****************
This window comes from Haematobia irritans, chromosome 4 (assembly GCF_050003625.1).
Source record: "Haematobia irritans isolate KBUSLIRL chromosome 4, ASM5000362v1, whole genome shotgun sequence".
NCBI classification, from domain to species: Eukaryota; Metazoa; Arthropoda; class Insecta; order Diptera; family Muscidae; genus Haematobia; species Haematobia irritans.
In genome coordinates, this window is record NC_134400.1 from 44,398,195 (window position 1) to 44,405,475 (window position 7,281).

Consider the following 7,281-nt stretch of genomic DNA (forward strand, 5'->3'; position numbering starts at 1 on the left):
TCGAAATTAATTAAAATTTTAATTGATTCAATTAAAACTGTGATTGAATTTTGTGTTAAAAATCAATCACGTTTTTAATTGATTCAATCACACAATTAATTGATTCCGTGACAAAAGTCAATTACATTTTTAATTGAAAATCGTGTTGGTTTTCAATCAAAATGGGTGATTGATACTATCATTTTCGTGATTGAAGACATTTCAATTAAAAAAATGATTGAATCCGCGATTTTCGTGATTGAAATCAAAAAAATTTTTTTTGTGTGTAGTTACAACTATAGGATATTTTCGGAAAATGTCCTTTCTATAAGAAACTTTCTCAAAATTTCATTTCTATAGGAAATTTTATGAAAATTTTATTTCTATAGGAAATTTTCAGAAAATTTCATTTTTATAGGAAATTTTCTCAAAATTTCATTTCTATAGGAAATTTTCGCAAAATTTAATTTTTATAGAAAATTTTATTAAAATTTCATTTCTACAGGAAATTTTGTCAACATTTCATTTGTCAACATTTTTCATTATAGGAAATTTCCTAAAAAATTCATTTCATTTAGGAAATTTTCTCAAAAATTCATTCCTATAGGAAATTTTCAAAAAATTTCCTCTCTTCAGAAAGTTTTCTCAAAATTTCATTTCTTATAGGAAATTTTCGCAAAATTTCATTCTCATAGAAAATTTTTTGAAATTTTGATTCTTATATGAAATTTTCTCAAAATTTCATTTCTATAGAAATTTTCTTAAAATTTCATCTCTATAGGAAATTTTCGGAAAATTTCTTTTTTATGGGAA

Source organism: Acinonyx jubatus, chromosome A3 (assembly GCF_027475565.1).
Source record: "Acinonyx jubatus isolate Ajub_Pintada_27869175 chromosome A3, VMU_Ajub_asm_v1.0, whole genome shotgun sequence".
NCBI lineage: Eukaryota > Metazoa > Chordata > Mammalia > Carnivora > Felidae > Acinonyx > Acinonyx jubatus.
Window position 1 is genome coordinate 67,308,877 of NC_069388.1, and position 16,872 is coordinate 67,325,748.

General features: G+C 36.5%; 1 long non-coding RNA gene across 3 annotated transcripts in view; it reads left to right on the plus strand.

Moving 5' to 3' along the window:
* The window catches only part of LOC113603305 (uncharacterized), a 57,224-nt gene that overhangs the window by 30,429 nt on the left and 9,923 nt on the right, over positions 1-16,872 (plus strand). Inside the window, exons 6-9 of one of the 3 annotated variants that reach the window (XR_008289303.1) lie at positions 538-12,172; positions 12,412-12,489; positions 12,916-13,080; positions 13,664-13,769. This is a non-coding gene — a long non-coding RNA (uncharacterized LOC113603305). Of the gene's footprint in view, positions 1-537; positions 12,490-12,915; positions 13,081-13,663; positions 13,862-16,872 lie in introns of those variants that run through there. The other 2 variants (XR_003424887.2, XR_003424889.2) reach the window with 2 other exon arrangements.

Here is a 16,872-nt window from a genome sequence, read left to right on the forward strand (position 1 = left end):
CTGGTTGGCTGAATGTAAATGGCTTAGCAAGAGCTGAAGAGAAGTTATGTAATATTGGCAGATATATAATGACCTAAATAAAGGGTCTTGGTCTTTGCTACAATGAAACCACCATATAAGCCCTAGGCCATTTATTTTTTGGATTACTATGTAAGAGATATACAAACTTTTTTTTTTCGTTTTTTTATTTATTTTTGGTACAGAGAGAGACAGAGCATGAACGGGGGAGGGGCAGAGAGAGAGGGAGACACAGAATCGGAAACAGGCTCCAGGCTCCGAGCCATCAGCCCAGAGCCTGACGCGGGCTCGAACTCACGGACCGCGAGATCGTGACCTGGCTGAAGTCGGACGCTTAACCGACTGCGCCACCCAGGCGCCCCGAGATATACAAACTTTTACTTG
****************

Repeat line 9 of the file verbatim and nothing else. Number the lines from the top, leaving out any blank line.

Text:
NCBI lineage: Eukaryota > Metazoa > Chordata > Mammalia > Carnivora > Felidae > Acinonyx > Acinonyx jubatus.